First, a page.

Neurodiversity in the workplace: understanding Autistic coworkers

If you’re like me, every article you’ve ever read about managers vs. leaders bagged on managers while praising leaders. Not surprising, right? People hate being “managed” and nearly everyone fancies themselves as being (or becoming) a leader. 

There may come a time when managers are obsolete, but for now, these are both valuable roles – they’re just different.

How to deal with a bad boss (and still deliver great work)

For a real-life example, look no further than the military. Maybe that’s not where you usually seek examples of future-proof approaches to leadership, but credit where credit is due: they’ve nailed it with the concept of “command intent”.

It’s a surprisingly simple idea. The commander (i.e., leader) describes what success will look like. With the end goal clearly defined, soldiers on down the ranks can make fast decisions in their local environment.

It’s efficient, it’s effective, and it mirrors the needs of fast-moving companies in today’s competitive landscape. Like the military, growing companies have mid-level managers who need to make mid-level decisions quickly as their teams execute against the top brass’ vision.

Is that really so horrible? No. Here’s why.

The difference between managers and leaders

Steven Covey, author of “7 Habits of Highly Effective People”, has an analogy for the difference between leaders and managers. Imagine you’re part of a group trekking through the jungle. A leader is your scout. They’re up in the treetops, looking to see what’s coming next and relaying that intelligence back down to the group.

Leaders prepare people for change. They leave aside nitty-gritty operational control and instead take in the big picture. How do they find the time? They empower their people to make the day-to-day decisions – that’s where command intent comes in.

Meanwhile, a manager is the person at the back of the group sharpening tools and making sure rations are appropriated correctly. They’re relaying information up to the leader, communicating what the group will need to make it across that next river.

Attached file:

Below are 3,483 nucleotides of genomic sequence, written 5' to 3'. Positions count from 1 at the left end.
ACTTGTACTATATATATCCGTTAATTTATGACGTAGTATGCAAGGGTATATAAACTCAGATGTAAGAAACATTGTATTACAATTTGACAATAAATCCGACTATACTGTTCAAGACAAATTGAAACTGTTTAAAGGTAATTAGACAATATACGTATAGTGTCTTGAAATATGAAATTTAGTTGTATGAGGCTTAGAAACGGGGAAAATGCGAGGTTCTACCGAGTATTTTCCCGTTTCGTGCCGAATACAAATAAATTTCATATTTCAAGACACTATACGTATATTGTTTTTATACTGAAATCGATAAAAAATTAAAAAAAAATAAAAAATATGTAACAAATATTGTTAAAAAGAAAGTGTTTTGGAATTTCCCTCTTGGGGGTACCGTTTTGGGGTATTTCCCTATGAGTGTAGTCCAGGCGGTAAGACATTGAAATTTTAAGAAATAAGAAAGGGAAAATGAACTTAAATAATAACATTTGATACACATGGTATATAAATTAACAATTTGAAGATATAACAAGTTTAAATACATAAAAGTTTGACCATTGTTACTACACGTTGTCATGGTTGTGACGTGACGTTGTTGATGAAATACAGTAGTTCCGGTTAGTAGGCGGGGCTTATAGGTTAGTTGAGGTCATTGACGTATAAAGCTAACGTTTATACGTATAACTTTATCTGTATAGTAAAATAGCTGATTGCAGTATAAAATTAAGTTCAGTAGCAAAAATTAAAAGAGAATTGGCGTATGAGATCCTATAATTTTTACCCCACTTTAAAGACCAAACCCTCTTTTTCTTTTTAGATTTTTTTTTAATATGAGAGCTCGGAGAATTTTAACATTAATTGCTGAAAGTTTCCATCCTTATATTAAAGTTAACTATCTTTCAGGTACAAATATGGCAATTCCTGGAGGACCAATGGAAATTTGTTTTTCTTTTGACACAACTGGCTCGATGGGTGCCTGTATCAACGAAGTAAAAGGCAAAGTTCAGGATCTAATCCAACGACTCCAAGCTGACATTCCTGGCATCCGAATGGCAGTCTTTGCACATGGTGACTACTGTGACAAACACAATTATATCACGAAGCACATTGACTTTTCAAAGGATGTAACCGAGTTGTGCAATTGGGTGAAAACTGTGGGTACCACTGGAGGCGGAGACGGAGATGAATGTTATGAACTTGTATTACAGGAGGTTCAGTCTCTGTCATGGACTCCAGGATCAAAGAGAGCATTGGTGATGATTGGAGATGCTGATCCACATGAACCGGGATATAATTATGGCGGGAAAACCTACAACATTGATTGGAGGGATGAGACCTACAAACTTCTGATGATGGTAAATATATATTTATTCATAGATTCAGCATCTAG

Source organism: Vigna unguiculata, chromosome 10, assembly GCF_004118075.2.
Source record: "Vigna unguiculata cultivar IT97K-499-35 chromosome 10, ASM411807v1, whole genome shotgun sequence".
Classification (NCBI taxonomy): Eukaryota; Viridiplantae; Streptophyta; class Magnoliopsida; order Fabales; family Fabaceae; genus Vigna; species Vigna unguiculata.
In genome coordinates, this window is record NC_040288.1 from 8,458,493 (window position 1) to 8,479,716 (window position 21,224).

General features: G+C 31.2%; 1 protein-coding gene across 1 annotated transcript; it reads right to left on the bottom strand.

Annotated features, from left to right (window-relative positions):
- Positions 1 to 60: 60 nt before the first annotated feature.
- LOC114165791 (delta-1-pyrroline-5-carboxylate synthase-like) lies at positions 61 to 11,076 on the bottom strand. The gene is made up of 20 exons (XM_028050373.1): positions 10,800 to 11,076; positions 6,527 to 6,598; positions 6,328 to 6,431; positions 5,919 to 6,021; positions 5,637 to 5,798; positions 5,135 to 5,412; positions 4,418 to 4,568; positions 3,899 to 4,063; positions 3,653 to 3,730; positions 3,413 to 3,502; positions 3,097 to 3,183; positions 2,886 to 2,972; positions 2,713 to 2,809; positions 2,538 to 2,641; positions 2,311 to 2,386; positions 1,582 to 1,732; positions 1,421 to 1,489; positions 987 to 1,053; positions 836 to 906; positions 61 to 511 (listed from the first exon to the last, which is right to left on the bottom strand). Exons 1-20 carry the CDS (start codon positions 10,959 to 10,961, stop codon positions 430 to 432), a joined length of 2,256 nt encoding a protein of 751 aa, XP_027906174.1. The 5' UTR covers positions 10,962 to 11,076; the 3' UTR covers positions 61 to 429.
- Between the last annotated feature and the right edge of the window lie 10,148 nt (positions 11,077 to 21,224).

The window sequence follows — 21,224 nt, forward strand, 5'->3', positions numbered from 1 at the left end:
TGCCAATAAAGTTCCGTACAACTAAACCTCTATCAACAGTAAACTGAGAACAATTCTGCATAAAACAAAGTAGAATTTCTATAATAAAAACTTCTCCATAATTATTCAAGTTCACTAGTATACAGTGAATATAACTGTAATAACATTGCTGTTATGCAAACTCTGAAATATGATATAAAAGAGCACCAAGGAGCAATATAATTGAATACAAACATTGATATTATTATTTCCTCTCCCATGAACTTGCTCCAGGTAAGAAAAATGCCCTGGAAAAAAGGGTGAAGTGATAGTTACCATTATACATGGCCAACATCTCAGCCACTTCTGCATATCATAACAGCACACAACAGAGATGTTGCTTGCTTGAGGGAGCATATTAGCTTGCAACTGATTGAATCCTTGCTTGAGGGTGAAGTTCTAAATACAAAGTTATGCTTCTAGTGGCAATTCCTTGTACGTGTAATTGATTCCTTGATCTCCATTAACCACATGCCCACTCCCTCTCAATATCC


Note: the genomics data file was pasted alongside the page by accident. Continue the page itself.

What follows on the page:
How to be a leader (if you’re not already)

Everyone accepts that delegating tasks is the key to being an effective manager. But if you want to be an effective leader, you need to delegate authority.

Giving others the decision-making power they’d normally expect you to carry helps them stretch themselves and practice adapting to new situations. If you’ve embraced the concept of command intent, you can delegate authority and still sleep well at night, knowing your people are equipped to make the right trade-offs.

And when you have a moment to come down from the treetops and pitch in with the grunt work, do it. Sharpen a few tools. You can’t prepare people for change if you don’t have a strong sense of empathy for them and the work they do. Besides, a demonstrated willingness to get down and dirty builds trust.

[slideshare id=84482126&doc=howmanagerscanbuildtrustwiththeirteams-171219195351]

If you’re going to manage, don’t just be a cat-herder

Not everybody wants to be an up-in-the-treetops leader, and that’s just as well. Project managers and operational managers can still provide value if they approach their work with the right mindset.

Even today, top talent doesn’t need a task-master telling what to do when they walk in the door each morning. Good individual contributors can understand the commander’s intent and set their course accordingly. In the near future, that kind of self-direction and self-motivation will characterize every job still being done by humans.

This should make any manager who simply acts as a task-master nervous. Very nervous. What’s needed now, and into the near future, are the kind of managers who look after the needs of their teams – be they logistical, physical, or emotional – as they work together making their leaders’ vision a reality. 

Special thanks to Sarah Goff-Dupont for her contribution to this article.

Are managers really as horrible as you think?